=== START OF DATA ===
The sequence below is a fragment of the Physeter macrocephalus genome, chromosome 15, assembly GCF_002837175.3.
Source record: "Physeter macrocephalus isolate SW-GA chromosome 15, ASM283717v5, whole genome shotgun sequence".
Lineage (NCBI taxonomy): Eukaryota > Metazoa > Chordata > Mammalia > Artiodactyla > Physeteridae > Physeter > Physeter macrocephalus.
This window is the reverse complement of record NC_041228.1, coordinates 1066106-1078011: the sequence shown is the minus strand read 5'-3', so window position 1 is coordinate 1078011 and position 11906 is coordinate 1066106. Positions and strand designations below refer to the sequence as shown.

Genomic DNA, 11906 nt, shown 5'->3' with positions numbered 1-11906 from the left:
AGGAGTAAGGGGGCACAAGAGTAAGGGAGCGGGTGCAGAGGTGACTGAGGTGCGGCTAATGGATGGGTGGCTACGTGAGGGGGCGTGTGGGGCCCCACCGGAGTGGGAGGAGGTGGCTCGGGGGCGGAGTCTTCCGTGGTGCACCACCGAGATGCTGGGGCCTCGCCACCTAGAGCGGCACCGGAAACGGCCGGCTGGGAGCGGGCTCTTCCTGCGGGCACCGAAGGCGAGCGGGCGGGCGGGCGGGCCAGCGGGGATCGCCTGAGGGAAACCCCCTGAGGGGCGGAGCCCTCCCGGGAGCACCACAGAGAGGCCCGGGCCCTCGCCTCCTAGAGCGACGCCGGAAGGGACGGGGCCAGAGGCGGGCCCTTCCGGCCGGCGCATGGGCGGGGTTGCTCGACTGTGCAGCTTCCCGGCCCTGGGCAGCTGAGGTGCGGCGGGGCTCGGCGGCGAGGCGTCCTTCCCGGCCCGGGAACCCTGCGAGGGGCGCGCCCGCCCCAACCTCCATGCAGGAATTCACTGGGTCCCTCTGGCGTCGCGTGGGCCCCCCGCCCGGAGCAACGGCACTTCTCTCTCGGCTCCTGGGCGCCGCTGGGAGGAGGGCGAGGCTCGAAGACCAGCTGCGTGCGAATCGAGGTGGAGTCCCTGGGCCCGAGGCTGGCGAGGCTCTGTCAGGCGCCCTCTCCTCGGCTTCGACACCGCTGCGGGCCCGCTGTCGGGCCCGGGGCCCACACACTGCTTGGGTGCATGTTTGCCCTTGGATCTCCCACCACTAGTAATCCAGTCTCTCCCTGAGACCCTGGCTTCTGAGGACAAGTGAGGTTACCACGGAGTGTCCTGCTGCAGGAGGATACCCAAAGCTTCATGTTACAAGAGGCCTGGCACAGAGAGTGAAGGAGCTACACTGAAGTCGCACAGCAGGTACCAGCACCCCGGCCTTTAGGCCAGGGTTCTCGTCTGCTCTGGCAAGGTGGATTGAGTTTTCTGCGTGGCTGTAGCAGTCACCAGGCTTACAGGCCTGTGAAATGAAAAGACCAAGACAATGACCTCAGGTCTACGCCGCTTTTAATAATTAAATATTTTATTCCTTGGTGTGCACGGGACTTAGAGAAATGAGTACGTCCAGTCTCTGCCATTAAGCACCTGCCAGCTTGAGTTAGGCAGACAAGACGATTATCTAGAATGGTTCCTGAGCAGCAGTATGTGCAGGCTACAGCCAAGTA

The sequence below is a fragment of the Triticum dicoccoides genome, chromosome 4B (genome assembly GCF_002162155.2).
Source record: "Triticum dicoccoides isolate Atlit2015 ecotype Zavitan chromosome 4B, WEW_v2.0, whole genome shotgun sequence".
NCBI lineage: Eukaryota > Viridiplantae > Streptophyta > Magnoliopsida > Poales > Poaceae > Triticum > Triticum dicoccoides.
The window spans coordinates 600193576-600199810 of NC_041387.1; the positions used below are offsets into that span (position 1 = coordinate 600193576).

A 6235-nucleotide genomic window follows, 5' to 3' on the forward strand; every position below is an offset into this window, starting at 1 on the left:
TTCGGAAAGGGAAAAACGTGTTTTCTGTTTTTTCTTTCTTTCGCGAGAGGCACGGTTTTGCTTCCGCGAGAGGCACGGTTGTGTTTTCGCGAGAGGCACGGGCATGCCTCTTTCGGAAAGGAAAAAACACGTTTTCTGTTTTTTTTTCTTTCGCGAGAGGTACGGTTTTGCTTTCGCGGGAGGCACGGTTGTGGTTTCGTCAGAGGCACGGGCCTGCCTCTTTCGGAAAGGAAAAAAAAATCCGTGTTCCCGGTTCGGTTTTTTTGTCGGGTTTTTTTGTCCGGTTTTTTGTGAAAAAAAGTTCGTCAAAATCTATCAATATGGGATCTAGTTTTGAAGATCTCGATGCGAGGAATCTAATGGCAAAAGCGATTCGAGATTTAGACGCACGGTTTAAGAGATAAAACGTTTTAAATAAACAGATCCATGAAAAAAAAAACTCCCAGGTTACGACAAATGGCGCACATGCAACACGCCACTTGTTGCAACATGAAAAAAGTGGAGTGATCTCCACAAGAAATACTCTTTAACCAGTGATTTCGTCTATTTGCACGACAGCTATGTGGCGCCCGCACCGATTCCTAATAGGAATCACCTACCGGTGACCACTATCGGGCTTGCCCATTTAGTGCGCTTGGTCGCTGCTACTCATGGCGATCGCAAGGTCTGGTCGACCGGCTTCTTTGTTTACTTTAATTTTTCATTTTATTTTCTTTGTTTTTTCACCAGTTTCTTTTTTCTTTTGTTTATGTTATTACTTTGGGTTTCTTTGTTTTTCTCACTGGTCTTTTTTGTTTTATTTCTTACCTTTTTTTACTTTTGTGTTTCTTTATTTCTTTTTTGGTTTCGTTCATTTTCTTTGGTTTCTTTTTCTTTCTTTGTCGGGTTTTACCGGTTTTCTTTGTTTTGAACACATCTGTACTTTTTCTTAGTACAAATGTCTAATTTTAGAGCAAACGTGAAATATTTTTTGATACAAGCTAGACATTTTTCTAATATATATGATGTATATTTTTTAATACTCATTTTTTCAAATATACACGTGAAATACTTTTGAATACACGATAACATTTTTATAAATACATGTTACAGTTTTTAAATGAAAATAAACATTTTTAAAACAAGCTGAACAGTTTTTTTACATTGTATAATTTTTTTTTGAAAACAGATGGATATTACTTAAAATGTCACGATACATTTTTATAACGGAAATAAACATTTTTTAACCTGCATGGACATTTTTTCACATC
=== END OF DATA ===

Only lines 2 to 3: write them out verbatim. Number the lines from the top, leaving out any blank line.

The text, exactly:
Source record: "Physeter macrocephalus isolate SW-GA chromosome 15, ASM283717v5, whole genome shotgun sequence".
Lineage (NCBI taxonomy): Eukaryota > Metazoa > Chordata > Mammalia > Artiodactyla > Physeteridae > Physeter > Physeter macrocephalus.